Death for apostates
KUALA LUMPUR (Nov 30, 2006): The punishment for apostates should be death. And apostasy is also a crime under the Federal Constitution.
These were the opinions of two International Islamic University Malaysia (IIUM) lecturers at yesterday’s “Convention on Freedom of Religion and the Issue of Apostasy: Towards Practical Solutions” organised by the IIUM Law Faculty’s Islamic Law Department and the Syariah Judiciary Department of Malaysia.
Law lecturer Dr Zulkifly Muda said that according to a hadith or one of the Prophet Muhammad’s sayings, the punishment for apostates was death.
However, this law on apostates could not be enforced in Malaysia because the country had yet to adopt a comprehensive Islamic administration system.
“If there is no Islamic system, even though there is Islamic law (as practised by the syariah courts), in the case of a Muslim who commits apostasy, half of the blame goes to other parties including the parents, the government, the
police as well as the universities,” he said in his talk titled “The Crime of Apostasy: Implications and Solutions from the Perspective of Islamic Law”.
“So, the death penalty cannot be carried out here because there is negligence on the part of others which caused a person to apostacise.”
Zulkifly also said the Internal Security Act, which allows for detention without trial, can be used against apostates because apostasy could be deemed a threat to public order and security.
He said this was in line with the prime minister’s concept of Islam Hadhari.
“However, some things need to be straightened out in dealing with ISA detainees so that it is more suitable to Islam, for example, how detainees are treated while in detention,” he said.
The Education Ministry’s SPM syllabus for Pendidikan Islam (Islamic Studies) also teaches students that apostates should be killed.
However, internationally-recognised Islamic jurists have stated that the Quran does not at all stipulate death for apostasy, and argue that the hadith which is often used to justify death was borne out of a time when political saboteurs used apostasy to undermine the nascent Muslim community.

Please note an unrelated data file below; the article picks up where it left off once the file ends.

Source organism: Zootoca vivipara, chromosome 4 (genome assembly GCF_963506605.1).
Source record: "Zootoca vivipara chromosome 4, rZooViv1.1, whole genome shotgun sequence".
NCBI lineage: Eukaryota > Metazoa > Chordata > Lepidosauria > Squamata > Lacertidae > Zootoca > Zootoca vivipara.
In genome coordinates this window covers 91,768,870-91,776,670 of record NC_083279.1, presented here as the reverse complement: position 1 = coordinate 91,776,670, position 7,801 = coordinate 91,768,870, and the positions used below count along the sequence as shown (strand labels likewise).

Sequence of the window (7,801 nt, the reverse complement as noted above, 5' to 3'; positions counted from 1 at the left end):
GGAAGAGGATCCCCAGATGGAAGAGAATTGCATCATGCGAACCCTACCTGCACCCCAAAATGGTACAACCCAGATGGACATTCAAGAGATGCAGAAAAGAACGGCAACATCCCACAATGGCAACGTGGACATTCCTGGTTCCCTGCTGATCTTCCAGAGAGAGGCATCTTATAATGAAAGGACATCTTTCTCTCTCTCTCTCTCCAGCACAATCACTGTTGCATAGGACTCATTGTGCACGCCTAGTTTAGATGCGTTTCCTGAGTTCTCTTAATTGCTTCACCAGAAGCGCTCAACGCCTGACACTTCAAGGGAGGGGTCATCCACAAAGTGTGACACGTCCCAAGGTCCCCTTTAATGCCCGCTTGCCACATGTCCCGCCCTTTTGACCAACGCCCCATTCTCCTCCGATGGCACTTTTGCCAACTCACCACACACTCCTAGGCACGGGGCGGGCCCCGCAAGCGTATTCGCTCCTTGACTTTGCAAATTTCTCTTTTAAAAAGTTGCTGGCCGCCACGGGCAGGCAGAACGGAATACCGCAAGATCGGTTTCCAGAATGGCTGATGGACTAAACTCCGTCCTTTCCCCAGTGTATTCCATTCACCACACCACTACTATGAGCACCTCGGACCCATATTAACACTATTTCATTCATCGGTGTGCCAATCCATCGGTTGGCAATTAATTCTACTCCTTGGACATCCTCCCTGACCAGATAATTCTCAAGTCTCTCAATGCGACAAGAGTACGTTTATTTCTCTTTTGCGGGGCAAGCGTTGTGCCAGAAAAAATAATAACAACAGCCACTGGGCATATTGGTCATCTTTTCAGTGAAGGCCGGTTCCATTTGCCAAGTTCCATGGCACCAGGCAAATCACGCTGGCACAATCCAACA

Prof Dr Abdul Aziz Bari, who spoke on “Freedom of Religion from the Perspective of the Federal Constitution”, said a careful reading of the Constitution showed that committing apostasy was a crime.
“In the Constitution, there is nothing to say Muslims can become murtad (apostates). That is why it is important for each and everyone of us to understand the Constitution and for non-Muslims, too, to understand Islamic law,” he said.
He said the issue was not a non-Muslim problem.
“It is the problem of the Muslim community. The Muslims have the right to decide on this issue.”
Mufti: Many ways to become murtad
KUALA LUMPUR (Nov 30, 2006): There are many ways a Muslim can become an apostate or murtad. It can be through intention, words or behaviour, Perak mufti Datuk Seri Harussani Zakaria said.
This, he said, justified his claim that hundreds of thousands of Malay Muslims have apostacised.
“One can become murtad if he feels in his heart there is another being which possesses the same power as Allah or if one says that all religions are the same,” he said at the convention.
“Muslims cannot say this because in the Quran, it is stated, Islam is the only accepted religion.
“We can say there are some things which are common in Islamic teaching as well as other religions but we cannot say all religions, including Islam, are the same.”
Speaking on “Freedom of Religion from the Perspective of Syariah”, Harussani likened apostasy to a disease. He said like a diabetic who has an infected foot or finger that must be cut off, apostates must face the death penalty.
He has been criticised for creating unnecessary alarm over his unsubstantiated claims, made in February, that 250,000 Muslims had apostacised themselves, while 100,000 more had applied to do so.
Minister in the Prime Minister’s Department Datuk Dr Abdullah Mohd Zin said earlier this month the numbers were grossly exaggerated.
A study by Universiti Teknologi Mara (UiTM) law professor Dr Mohd Azam Mohd Adil also revealed that according to the state syariah courts, religious departments and the National Registration Department, the number of conversions are only in the hundreds.
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